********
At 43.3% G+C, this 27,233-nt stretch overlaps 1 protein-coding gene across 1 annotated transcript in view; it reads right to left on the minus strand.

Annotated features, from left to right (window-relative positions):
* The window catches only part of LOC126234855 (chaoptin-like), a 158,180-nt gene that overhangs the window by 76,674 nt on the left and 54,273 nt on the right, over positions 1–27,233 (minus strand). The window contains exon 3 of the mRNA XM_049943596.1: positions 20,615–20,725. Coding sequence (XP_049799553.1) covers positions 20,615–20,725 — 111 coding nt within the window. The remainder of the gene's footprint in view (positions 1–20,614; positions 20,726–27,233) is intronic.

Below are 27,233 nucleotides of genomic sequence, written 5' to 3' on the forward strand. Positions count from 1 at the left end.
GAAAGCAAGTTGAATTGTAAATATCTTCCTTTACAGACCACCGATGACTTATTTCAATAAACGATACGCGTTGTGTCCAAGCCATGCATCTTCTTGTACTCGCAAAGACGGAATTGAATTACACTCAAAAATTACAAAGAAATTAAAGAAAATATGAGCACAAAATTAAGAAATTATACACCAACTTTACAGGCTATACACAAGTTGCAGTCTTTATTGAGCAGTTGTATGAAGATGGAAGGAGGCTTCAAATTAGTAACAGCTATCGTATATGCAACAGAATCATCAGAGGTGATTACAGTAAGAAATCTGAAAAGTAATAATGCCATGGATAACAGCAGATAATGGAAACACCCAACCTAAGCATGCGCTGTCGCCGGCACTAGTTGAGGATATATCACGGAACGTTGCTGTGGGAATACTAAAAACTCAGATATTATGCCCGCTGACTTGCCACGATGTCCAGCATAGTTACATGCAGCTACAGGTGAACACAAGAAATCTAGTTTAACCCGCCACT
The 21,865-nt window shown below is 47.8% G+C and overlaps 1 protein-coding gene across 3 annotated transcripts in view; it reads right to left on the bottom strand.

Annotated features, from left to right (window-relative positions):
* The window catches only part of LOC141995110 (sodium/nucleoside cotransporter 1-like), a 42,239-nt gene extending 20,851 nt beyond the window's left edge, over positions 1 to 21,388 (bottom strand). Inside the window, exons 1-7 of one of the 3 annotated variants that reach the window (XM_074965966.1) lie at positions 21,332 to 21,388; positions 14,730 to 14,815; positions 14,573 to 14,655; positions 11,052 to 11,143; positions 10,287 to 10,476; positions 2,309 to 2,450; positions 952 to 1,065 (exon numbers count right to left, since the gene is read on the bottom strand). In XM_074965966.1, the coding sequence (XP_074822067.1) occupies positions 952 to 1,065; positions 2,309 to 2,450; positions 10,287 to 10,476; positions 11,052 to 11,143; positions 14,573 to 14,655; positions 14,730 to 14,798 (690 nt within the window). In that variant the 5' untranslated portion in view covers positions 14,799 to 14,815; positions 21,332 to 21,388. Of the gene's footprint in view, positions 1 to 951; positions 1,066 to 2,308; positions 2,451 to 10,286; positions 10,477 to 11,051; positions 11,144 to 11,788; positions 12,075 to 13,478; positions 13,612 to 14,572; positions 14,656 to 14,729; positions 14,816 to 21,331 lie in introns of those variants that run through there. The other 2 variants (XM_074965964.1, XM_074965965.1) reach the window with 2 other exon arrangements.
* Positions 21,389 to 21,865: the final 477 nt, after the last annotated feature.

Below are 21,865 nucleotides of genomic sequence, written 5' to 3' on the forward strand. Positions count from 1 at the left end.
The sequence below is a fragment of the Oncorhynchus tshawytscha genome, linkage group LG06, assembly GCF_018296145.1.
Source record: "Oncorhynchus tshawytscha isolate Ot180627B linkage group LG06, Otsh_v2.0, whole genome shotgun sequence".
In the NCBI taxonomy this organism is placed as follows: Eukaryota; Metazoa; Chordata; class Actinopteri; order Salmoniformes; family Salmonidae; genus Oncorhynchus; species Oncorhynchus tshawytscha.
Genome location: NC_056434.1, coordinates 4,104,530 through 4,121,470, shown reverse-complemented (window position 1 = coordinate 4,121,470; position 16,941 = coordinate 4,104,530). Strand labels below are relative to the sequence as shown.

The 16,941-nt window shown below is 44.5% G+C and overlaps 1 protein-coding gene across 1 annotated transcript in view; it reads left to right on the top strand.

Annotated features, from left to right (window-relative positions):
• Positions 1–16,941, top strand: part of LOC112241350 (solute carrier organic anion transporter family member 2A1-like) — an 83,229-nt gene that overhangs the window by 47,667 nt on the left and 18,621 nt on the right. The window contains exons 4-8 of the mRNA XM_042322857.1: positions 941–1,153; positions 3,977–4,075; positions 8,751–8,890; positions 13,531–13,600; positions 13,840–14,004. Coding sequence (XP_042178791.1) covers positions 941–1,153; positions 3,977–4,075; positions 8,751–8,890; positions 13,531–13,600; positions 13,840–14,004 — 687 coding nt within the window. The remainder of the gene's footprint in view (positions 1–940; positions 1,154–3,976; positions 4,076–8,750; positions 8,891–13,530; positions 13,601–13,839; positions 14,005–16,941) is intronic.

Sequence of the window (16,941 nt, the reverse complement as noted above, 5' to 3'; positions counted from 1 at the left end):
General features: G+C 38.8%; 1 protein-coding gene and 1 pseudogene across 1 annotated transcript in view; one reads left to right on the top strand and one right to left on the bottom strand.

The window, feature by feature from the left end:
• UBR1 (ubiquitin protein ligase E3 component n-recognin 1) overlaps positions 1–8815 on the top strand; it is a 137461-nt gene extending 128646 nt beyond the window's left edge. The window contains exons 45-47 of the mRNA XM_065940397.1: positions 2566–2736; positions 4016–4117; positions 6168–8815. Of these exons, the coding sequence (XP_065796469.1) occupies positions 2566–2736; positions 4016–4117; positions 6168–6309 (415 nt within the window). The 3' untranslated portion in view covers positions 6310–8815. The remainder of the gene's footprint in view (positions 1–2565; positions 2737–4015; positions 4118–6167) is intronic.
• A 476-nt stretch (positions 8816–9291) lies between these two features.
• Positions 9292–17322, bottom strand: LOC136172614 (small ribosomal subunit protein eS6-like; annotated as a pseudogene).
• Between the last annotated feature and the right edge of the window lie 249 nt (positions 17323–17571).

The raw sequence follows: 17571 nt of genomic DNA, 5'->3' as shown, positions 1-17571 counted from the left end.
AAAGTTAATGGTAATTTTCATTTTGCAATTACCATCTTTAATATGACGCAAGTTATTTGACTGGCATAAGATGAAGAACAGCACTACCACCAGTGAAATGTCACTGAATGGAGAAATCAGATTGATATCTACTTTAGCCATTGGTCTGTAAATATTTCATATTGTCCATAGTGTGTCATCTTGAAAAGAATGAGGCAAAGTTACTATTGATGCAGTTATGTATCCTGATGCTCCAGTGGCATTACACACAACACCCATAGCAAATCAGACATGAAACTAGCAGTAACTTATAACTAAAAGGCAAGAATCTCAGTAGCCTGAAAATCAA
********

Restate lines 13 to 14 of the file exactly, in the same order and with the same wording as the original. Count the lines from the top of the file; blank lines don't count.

In the NCBI taxonomy this organism is placed as follows: Eukaryota; Metazoa; Chordata; class Actinopteri; order Salmoniformes; family Salmonidae; genus Oncorhynchus; species Oncorhynchus tshawytscha.
Genome location: NC_056434.1, coordinates 4,104,530 through 4,121,470, shown reverse-complemented (window position 1 = coordinate 4,121,470; position 16,941 = coordinate 4,104,530). Strand labels below are relative to the sequence as shown.